- DoorDash is set to go public on Tuesday, but one stock analyst cautioned investors against buying into the food-delivery startup.
- “We think this proposed public equity offering holds no value, $0, beyond bailing out private investors before unsuspecting public investors realize ,” David Trainer, the founder and CEO of New Constructs, said in an email.
- Trainer said he was concerned that it took a global pandemic for the company to turn a profit.
- Though revenue grew by 268% year-over-year in the third quarter, DoorDash might not be profitable in the future, especially after a coronavirus vaccine sends more people back to restaurants, Trainer said.
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DoorDash’s initial public offering “holds no value,” and the company may never be profitable, said David Trainer, the CEO and founder of New Constructs.
The food-delivery startup upped its IPO price range to $90 to $95 a share in a filing on Friday after initially targeting $75 to $85. The new target means DoorDash is now seeking to raise as much as $3.1 billion in its public debut on Tuesday.
It could be one of the largest US tech IPOs of the year, though Trainer branded it “the most ridiculous IPO of 2020.”
The veteran Wall Street analyst said that DoorDash’s last private valuation was only $16 billion and that its pre-IPO stage reflected the “overblown fervor of the work-from-home theme.”
“We think this proposed public equity offering holds no value, $0, beyond bailing out private investors before unsuspecting public investors realize the business is not viable in its current form,” he said in an email.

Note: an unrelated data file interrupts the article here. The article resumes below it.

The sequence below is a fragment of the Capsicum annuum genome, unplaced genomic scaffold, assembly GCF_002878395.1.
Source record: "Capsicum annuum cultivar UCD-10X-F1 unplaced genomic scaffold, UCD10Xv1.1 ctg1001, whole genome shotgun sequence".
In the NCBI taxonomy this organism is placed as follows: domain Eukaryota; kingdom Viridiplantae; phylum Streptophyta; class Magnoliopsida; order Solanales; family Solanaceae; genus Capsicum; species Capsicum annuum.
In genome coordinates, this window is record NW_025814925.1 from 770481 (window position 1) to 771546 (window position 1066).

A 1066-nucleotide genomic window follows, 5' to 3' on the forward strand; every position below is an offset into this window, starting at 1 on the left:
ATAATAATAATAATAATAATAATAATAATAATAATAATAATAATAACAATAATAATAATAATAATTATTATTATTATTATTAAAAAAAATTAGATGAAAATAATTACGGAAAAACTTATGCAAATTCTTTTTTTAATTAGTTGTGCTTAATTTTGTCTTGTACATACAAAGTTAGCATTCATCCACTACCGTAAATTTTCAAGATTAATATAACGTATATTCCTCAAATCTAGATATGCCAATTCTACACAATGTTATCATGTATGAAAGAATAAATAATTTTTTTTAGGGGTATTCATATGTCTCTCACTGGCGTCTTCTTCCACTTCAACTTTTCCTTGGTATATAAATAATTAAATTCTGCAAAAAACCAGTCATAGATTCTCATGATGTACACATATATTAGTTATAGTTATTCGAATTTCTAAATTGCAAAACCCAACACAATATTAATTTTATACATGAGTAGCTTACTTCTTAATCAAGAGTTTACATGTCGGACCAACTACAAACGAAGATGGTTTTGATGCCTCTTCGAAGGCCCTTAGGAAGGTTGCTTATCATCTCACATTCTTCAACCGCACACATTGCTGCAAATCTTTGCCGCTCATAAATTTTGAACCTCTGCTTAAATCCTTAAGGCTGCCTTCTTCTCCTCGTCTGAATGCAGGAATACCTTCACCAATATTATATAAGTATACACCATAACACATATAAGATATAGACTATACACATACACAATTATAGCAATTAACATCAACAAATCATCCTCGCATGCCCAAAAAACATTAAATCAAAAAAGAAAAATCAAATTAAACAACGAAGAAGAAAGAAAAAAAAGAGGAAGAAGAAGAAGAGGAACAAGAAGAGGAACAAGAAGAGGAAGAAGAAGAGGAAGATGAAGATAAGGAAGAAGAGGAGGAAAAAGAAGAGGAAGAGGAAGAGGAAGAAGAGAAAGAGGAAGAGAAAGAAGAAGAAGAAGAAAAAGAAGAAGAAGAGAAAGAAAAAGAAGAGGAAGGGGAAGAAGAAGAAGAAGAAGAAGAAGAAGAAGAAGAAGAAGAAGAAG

Trainer added that the company would need to grow its share of the competitive global food-delivery app market to over 56% from roughly 16% over the trailing 12 months to justify its valuation.
DoorDash’s revenue grew by 268% year-over-year in the third quarter of 2020, but Trainer cautioned investors against expecting further growth, especially if a swiftly deployed coronavirus vaccine sends people back into restaurants.
“It took a global pandemic to drive the firm’s one quarter (ended June 30, 2020) of GAAP profitability. The firm has not been profitable since, and we think it may never be,” he said.
“Investors should take DoorDash’s GAAP numbers with a grain of salt,” Trainer added. “The company disclosed a material weakness in its internal control over financial reporting in its S-1. This disclosure means DoorDash didn’t have adequate technology and processes in place to ensure the accuracy of its financial statements and increases the odds that DoorDash will need to restate its financials in the future.”
Trainer also pointed out that DoorDash publicly filed for its IPO on November 13, a few days after Pfizer announced its vaccine was found to be over 90% effective at preventing COVID-19.
“We think DoorDash’s current investors and bankers recognize that the window of opportunity to IPO this terrible business closes quickly when the threat of COVID-driven lockdowns no longer drives growth in food delivery demand,” the analyst said.
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